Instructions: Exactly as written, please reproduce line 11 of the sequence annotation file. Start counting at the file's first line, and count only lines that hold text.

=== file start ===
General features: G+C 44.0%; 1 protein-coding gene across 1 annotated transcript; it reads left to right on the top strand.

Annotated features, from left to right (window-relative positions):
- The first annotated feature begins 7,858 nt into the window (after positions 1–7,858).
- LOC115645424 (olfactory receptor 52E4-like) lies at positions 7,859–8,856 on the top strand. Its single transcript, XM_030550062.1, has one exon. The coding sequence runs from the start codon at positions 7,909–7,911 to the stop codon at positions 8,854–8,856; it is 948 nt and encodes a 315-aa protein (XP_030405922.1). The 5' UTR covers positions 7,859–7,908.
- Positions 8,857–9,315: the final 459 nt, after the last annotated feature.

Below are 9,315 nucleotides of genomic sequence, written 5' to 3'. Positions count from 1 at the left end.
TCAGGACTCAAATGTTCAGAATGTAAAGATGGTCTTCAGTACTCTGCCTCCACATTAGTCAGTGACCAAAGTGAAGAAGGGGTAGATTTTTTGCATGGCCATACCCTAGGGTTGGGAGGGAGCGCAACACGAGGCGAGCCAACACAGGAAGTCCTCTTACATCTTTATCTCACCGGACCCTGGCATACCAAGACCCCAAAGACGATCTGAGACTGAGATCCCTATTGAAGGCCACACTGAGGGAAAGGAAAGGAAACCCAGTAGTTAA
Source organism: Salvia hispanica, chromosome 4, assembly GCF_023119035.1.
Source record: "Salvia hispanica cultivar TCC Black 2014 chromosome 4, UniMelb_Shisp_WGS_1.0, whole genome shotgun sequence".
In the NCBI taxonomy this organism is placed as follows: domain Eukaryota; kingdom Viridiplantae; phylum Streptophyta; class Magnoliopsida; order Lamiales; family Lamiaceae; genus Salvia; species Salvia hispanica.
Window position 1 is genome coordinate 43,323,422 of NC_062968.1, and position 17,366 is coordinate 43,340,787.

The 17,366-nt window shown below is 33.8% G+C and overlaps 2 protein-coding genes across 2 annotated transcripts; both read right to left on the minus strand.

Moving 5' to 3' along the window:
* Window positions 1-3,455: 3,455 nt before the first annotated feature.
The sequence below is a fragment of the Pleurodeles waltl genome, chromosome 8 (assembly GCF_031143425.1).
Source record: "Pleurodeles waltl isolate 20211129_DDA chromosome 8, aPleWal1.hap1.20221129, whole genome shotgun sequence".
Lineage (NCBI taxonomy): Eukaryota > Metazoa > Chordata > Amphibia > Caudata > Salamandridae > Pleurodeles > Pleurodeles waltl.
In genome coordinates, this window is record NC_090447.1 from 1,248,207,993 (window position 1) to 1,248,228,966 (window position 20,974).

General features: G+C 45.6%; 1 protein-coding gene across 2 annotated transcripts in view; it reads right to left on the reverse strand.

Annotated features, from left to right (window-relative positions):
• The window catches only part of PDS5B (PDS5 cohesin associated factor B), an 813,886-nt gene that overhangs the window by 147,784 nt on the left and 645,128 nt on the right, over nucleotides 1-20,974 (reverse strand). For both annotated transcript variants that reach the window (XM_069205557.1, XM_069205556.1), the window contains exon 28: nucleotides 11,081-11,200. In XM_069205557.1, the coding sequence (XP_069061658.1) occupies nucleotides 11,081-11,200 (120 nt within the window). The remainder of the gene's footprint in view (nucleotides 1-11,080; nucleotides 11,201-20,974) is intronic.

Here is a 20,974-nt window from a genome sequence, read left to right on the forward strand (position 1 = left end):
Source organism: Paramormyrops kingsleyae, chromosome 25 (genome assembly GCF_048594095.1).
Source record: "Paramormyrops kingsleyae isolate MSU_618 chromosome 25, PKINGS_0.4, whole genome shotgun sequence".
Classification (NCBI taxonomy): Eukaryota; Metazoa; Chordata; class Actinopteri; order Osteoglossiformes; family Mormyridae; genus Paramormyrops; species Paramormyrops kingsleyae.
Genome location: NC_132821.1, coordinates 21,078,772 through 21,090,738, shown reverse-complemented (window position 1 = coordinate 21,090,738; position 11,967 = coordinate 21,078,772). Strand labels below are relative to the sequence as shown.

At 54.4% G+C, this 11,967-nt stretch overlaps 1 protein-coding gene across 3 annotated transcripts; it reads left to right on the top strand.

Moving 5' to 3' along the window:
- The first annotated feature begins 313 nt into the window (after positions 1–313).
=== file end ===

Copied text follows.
Window position 1 is genome coordinate 43,323,422 of NC_062968.1, and position 17,366 is coordinate 43,340,787.